Having seldom traveled outside of his home state of Nebraska, after Randy Rasmussen was drafted by the Jets in 1967, mileage aside, his journey east promised to be a long one.
"When I headed out for New York, I said, 'I don't know where I'm going. I don't know what it's going to look like.' Thank God (training camp) was up in Peekskill. It's busy up there, but it's not the big city," Rasmussen said. "I wouldn't drive in (Manhattan), but somebody took me down there, and oh, man, you're just kind of amazed at everything – the size, the number of people, the amount of cars, the horns blowing and everything else. It was intimidating."
He may have been intimidated, but certainly not on the field. Chosen in the 12th round, 302nd overall, out of Nebraska-Kearney, Rasmussen not only made the team, he started every game as a rookie at left guard.
And Rasmussen's timing couldn't have been much better. In his second season, he helped the Jets post an 11-3 record, win the AFL Championship, and upset the NFL Champion Baltimore Colts in Super Bowl III.
"First of all, making it to the Super Bowl was a dream come true. But what was kind of ironic about it was how seemingly easy the whole thing was," Rasmussen said. "We had our game plan for the season and it all played out. We had a game plan for the playoff games and we're in the Super Bowl. One thing flowed to the next.
"My thought after we won the Super Bowl was, wow, we'll do this every year. This is easy. And then I found out the realities of pro football. But people were calling and sending telegrams and everything else from all over the country. It was a great feeling. I was on top of the world."
Rasmussen was at the bottom of a pile four seasons later when he achieved a rarity for an offensive lineman during an October game against the Miami Dolphins.
"We were running what we called power and were just trying to get a little movement so somebody could get in (to the end zone)," Rasmussen said. "I believe it was Cliff McClain who went up over the top. I'm at the bottom of the pile and all of a sudden, here comes the ball kind of working its way down through the bodies on top of me. It's right beside me. I took it and I could see the goal line. So, I slid the ball over the goal line and just laid on it, and it was a touchdown. There was nothing dramatic about it. It was just kind of weird the way it happened.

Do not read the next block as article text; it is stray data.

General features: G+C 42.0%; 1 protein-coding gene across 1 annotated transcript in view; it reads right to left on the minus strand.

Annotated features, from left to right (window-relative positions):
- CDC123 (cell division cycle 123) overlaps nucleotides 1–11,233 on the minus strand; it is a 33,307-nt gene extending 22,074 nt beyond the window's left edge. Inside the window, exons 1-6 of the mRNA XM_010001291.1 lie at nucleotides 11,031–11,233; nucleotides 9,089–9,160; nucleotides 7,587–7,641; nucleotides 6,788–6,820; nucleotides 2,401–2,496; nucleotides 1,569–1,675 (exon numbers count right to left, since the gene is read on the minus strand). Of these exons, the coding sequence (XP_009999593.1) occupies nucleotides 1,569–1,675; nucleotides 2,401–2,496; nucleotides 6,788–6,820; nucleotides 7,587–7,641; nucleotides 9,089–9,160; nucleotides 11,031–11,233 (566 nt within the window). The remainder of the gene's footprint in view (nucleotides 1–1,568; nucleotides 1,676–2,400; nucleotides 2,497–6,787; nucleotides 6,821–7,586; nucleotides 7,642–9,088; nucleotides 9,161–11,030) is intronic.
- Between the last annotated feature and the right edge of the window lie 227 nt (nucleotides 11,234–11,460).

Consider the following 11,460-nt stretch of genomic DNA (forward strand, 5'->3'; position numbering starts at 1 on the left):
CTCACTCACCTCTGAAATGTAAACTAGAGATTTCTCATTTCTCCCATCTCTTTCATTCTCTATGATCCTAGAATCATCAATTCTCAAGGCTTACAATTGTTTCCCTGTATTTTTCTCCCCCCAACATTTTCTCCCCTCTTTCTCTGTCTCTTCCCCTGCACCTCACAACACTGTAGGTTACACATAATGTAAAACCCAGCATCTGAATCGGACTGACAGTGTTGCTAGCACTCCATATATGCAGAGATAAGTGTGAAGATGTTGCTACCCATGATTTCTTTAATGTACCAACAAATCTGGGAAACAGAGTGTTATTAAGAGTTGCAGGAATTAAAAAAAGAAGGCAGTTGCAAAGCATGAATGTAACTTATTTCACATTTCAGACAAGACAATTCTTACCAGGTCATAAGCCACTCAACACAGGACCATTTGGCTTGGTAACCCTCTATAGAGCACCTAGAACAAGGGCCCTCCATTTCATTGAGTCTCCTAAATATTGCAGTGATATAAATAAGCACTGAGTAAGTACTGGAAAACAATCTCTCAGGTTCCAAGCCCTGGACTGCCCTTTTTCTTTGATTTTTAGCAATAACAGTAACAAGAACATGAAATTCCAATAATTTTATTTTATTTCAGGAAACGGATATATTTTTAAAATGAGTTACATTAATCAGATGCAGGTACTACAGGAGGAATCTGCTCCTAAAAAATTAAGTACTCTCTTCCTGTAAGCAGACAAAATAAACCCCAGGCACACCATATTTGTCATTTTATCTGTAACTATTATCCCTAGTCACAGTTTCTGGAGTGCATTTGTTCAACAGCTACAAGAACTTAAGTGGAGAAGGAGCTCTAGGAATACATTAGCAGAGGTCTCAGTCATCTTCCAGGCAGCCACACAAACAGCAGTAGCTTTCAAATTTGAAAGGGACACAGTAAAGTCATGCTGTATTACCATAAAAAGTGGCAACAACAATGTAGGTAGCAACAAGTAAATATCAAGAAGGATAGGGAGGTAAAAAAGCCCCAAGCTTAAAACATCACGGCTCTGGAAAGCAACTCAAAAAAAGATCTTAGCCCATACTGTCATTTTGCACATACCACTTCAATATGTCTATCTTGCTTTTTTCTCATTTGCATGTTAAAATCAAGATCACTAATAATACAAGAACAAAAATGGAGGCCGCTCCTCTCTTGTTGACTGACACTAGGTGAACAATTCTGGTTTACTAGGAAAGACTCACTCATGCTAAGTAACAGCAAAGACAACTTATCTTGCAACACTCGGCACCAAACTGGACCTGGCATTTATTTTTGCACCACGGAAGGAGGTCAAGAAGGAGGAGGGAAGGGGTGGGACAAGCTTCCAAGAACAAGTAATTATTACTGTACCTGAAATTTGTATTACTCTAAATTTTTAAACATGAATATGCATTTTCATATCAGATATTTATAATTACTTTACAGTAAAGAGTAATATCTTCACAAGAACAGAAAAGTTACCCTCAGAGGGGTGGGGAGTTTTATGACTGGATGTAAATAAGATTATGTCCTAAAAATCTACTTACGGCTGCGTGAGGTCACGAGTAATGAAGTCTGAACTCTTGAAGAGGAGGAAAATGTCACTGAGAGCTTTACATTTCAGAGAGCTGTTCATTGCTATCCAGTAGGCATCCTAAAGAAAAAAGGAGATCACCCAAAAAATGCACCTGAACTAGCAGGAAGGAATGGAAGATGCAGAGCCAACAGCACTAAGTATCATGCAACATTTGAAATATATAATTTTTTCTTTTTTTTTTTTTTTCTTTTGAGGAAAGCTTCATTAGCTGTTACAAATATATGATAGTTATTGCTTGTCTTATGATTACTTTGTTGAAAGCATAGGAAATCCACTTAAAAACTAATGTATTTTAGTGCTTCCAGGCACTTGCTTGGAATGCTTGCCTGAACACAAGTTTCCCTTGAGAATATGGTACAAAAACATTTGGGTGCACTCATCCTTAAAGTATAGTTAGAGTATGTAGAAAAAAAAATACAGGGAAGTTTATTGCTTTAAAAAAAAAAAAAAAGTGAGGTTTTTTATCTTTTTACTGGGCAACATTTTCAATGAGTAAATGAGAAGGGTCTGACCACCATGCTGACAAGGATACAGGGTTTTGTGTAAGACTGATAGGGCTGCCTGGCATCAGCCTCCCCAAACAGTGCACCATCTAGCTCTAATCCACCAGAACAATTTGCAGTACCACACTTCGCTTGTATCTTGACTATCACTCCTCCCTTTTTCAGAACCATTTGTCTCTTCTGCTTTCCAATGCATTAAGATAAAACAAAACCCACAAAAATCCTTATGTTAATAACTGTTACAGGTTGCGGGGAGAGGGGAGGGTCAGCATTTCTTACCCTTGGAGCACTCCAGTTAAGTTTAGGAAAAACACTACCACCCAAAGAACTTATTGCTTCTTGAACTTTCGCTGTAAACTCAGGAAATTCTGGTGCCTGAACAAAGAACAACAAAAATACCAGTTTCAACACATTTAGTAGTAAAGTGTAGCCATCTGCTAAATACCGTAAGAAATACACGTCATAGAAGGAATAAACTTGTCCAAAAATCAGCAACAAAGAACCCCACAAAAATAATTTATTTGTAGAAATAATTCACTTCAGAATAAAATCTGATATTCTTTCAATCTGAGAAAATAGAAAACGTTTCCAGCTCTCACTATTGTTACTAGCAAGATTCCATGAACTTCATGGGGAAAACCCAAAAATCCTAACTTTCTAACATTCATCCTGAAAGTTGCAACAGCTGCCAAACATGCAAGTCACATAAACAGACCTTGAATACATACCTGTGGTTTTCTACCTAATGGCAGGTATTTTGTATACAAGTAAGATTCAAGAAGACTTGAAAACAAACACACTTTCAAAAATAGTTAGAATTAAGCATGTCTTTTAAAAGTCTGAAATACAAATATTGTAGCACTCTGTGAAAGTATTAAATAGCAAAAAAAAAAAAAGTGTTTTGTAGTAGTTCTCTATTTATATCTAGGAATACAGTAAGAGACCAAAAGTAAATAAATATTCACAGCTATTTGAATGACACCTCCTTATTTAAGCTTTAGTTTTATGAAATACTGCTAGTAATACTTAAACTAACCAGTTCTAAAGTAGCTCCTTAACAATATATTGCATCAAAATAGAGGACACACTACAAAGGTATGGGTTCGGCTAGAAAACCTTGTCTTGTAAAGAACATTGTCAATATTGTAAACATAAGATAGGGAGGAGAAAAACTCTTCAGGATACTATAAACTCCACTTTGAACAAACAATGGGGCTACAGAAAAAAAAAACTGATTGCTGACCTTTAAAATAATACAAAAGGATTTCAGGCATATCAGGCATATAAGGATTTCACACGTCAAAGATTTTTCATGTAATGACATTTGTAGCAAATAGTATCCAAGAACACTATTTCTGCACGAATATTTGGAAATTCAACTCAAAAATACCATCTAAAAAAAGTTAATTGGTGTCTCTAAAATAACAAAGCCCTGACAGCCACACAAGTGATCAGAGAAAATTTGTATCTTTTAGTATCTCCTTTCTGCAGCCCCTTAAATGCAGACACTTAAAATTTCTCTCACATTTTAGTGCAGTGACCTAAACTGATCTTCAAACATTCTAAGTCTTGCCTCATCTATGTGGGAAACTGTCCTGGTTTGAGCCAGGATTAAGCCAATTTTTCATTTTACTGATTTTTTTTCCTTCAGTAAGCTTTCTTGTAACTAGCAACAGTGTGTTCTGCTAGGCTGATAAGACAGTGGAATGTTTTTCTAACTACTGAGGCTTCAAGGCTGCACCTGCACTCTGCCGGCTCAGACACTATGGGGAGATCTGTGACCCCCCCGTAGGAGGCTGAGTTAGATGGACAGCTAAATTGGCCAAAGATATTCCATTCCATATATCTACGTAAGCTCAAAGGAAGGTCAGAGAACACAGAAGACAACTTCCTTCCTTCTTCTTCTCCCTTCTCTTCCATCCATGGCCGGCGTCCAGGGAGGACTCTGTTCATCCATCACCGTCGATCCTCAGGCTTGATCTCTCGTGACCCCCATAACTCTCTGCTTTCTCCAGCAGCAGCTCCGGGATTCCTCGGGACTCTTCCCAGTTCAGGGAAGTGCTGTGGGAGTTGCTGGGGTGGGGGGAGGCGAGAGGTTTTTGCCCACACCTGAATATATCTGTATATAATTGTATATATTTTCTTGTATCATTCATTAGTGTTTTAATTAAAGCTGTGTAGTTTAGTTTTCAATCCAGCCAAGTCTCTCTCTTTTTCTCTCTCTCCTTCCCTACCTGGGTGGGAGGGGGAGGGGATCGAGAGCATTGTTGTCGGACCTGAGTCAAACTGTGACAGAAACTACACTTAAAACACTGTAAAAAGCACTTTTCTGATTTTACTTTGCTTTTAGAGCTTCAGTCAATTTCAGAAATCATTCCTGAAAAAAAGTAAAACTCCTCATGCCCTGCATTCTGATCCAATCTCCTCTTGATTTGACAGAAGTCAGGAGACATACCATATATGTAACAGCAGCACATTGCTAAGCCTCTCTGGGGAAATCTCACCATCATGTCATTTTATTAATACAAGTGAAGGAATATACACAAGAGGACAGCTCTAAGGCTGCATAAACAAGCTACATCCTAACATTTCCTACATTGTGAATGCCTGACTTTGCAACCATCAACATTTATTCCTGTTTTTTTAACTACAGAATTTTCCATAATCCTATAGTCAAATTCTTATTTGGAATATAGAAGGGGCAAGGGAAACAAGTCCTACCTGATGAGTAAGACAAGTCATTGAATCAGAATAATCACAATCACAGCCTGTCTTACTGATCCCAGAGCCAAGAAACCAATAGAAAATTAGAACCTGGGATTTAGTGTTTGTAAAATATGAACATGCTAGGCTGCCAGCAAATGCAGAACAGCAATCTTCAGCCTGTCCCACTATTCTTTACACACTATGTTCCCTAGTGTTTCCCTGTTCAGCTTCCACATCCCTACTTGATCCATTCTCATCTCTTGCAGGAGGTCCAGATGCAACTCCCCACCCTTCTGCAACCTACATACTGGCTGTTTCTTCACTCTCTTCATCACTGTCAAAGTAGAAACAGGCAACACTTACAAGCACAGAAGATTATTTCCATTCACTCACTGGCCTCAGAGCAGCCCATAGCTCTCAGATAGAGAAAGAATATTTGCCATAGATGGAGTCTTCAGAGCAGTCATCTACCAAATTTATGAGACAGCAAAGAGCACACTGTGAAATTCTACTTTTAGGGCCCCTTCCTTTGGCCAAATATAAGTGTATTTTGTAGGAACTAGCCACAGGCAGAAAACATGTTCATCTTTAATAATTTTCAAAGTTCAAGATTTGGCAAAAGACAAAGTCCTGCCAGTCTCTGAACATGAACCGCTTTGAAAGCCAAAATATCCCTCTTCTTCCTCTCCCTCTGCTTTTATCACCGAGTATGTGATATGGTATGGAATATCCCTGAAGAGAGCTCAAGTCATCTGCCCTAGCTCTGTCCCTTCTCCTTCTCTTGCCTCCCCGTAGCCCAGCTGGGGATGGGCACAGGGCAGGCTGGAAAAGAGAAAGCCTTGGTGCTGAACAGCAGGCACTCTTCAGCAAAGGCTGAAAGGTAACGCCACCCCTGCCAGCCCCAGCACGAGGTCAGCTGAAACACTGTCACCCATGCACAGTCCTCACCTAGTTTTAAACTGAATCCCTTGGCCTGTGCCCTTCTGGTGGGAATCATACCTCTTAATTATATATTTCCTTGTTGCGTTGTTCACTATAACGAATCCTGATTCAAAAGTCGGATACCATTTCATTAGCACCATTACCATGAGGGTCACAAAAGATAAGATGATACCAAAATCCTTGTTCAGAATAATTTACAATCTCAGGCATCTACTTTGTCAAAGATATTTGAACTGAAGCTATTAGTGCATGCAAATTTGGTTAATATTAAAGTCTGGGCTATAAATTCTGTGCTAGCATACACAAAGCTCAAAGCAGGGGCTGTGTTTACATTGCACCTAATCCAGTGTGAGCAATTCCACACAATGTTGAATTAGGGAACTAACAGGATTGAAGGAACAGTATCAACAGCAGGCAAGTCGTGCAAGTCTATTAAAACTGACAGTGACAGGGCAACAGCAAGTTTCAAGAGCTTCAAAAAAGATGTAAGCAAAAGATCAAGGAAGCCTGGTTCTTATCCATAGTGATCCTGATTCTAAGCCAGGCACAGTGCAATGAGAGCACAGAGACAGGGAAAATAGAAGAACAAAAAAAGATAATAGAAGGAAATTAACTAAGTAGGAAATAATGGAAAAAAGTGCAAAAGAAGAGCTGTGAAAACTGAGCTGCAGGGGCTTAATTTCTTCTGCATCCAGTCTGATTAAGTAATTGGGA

"And you know what's amazing about that? How many people that I don't know and you talk to, and now with Google and things like that, 90 percent of the time they'll say, 'Hey, you scored a touchdown!' To me, it was so small of an event, but people like it when you score touchdowns, I guess."
During his 15 seasons with the Jets from 1967-81, Rasmussen played in 207 games, second in team history to kicker Pat Leahy. He experienced the high of earning a Super Bowl title as well as the low of going 11 consecutive seasons without a winning record.
The definition of dependability while playing in three different decades, how'd he keep an even keel?
"You've got to say, 'We're here to play football.' Those bad seasons, you get bad vibes going on a team and it kind of starts cascading. You've just got to stay focused," Rasmussen said. "At that point, I was one of the veterans, and you try to show them how to practice hard and then when you get out there, play hard. That's what you've got to do.
"My whole theory on that is you've got to show up on Sunday. You've got to be there. Bob Fry, one of our coaches, said, 'What we look for is we want to know what we can get out of a guy week in, week out. That's what I like about you. We know what we're going to get week in and week out.'"
After retiring in 1982, Rasmussen was the Jets' radio game analyst for five years. He also did some NFL games for the CBS Radio Network.
"And then I got into the insurance business and I spent 25 years (as a V.P. of Financial Services for Rand Insurance in Greenwich, Connecticut). In any kind of sales business, and especially insurance, I would say the hard part was getting in the door to talk to somebody," Rasmussen said. "Well, there's no doubt on many occasions, knowing that I was with the Jets and especially that I played in the Super Bowl, a lot of these men and women that were in charge of these departments were kind of in that era where they remembered that Super Bowl game and remembered me over the years.
"I think (being a former Jet) was very valuable, but you can't put a monetary value on it because I don't know what that is. Because once you get in the door, you've got to be able to perform. I had a wonderful career. It was very kind to me and I was able to retire very nicely."
Rasmussen and his wife, Karen, are enjoying retirement at their home in Ferguson, North Carolina. They have three children and four grandchildren.